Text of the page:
No. 19 Florida drew just 80,017 fans to Saturday’s game with Missouri, which also happened to be the Gators’ Homecoming date. And that’s the announced crowd; the actual gate was much smaller.
Even taking Florida at their word that 80,000-plus really were in attendance to see the Gators host the Tigers, it’s still a historically low crowd. According to Matt Baker of the Tampa Bay Times, it’s the lowest crowd Florida has drawn since 1990, the season before Ben Hill Griffin expanded its capacity to 83,000. (The stadium now hosts 91,616.)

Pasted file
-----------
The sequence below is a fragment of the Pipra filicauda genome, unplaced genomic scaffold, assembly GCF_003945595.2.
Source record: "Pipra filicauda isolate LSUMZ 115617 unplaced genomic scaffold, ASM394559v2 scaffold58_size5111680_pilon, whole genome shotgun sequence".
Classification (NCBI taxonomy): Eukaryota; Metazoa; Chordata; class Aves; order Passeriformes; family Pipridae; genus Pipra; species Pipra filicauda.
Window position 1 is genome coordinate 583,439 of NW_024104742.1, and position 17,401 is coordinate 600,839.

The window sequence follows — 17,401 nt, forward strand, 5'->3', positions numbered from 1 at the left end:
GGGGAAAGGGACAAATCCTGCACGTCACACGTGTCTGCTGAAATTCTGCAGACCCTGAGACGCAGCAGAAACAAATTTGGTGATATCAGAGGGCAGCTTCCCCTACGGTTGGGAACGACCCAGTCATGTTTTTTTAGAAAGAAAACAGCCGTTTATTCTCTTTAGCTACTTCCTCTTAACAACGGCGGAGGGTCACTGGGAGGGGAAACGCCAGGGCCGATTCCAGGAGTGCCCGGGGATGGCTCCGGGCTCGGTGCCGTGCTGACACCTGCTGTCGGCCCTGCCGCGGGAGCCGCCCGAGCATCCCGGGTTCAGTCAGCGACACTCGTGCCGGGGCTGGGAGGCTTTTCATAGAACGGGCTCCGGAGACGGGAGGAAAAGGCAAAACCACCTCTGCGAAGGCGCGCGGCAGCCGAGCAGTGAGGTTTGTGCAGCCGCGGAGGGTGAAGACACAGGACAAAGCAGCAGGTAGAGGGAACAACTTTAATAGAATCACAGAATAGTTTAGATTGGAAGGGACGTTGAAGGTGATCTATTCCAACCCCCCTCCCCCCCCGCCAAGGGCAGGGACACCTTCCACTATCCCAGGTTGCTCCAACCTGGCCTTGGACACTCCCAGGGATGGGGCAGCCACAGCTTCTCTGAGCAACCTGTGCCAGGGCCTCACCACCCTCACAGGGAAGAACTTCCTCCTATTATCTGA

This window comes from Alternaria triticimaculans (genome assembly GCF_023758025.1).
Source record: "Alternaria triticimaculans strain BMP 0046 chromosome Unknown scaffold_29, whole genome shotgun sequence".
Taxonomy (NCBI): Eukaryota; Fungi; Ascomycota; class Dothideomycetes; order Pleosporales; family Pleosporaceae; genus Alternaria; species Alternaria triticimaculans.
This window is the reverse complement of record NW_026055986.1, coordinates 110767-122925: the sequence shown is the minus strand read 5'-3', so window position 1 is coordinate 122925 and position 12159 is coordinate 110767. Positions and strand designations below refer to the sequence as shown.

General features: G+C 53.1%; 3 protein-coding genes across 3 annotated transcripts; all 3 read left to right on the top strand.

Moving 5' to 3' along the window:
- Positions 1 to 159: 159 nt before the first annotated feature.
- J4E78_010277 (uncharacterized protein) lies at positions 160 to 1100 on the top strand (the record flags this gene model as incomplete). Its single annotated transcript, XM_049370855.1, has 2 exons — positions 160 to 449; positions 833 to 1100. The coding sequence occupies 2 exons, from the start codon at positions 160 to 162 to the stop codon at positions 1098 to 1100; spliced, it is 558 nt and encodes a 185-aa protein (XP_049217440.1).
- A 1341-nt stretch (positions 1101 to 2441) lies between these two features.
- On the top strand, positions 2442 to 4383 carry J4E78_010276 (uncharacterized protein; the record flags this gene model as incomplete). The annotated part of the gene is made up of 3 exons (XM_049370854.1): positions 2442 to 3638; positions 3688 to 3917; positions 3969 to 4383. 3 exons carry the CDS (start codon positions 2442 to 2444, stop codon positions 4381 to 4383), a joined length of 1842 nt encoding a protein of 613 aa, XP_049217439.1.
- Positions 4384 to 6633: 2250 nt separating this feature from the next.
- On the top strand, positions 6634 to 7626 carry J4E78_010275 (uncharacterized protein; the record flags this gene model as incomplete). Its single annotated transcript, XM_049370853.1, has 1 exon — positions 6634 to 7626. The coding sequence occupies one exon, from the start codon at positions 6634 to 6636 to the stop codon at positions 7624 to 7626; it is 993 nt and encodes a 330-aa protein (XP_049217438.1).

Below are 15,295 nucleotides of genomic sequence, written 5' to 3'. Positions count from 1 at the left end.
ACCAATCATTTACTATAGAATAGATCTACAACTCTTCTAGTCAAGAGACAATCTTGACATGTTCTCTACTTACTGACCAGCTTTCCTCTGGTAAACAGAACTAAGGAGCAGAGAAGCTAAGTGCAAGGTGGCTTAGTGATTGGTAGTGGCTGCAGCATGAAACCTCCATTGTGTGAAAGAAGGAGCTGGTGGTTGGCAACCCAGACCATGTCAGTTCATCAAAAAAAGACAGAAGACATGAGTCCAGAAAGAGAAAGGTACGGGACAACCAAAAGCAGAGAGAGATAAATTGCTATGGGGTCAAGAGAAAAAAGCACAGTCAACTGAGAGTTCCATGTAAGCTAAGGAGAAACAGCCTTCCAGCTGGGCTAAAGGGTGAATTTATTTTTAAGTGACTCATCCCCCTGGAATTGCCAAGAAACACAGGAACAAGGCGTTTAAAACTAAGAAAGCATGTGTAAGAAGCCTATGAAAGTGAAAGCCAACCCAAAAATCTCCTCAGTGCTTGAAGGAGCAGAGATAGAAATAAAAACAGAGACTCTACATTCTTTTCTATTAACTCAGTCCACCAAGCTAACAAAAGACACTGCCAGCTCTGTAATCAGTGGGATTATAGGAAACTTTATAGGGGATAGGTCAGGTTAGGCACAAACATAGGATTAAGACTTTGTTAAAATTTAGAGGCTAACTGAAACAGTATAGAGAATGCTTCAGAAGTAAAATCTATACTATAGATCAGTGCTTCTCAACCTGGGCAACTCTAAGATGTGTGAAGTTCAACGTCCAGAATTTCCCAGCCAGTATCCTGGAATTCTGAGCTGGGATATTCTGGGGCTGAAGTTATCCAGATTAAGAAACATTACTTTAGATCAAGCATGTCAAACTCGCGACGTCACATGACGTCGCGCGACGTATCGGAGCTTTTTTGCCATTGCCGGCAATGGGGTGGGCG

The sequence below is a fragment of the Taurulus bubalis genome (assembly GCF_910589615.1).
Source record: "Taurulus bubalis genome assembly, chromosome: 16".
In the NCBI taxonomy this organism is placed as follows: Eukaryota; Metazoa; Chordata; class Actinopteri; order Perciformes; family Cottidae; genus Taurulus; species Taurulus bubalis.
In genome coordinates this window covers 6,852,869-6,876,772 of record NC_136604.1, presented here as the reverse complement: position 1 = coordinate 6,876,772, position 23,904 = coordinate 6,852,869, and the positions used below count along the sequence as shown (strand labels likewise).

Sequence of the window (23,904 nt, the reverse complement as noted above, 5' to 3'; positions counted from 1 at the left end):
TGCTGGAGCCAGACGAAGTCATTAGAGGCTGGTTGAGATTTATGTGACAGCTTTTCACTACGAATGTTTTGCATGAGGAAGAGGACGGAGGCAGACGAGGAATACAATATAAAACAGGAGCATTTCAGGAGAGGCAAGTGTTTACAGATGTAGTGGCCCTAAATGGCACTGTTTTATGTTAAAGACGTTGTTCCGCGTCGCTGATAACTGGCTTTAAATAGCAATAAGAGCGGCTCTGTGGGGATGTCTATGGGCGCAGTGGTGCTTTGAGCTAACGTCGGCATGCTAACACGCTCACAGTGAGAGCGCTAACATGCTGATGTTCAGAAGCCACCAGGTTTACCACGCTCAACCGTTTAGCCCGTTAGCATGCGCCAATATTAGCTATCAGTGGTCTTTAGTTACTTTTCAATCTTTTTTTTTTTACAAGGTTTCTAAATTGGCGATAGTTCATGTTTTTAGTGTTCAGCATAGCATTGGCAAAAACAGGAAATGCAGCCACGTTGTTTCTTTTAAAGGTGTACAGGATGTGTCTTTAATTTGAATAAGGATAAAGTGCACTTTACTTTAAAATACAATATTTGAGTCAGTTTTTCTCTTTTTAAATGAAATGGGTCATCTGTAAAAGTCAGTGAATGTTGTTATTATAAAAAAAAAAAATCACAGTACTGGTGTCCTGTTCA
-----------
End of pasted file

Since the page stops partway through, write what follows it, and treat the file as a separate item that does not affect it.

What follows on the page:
The small crowd likely can’t be blamed solely on a lack of buy-in from the fan base. Under first-year head coach Dan Mullen, the Gators entered the game at 6-2 and ranked No. 11 in the country, a far cry from last season’s 4-7 campaign, although Florida did lose its most recent game, a 36-17 setback to No. 5 Georgia in Jacksonville.
The light crowd is likely a data point in an overall down trend in college football attendance, which fell 3 percent year over year from 2016 to ’17.
Florida’s next-smallest crowd during the program’s modern era came in 2004 against Middle Tennessee, during the Ron Zook years.
“When we sell out the stadium, we win a championship,” Mullen said this spring. “It doesn’t go the other way. It’s not we win, you sell out. You sell out, you win. Go watch teams that have built programs. That’s how it works.”
Perhaps Florida fans could see the future, though. Florida did lose the game to Mizzou, 38-17.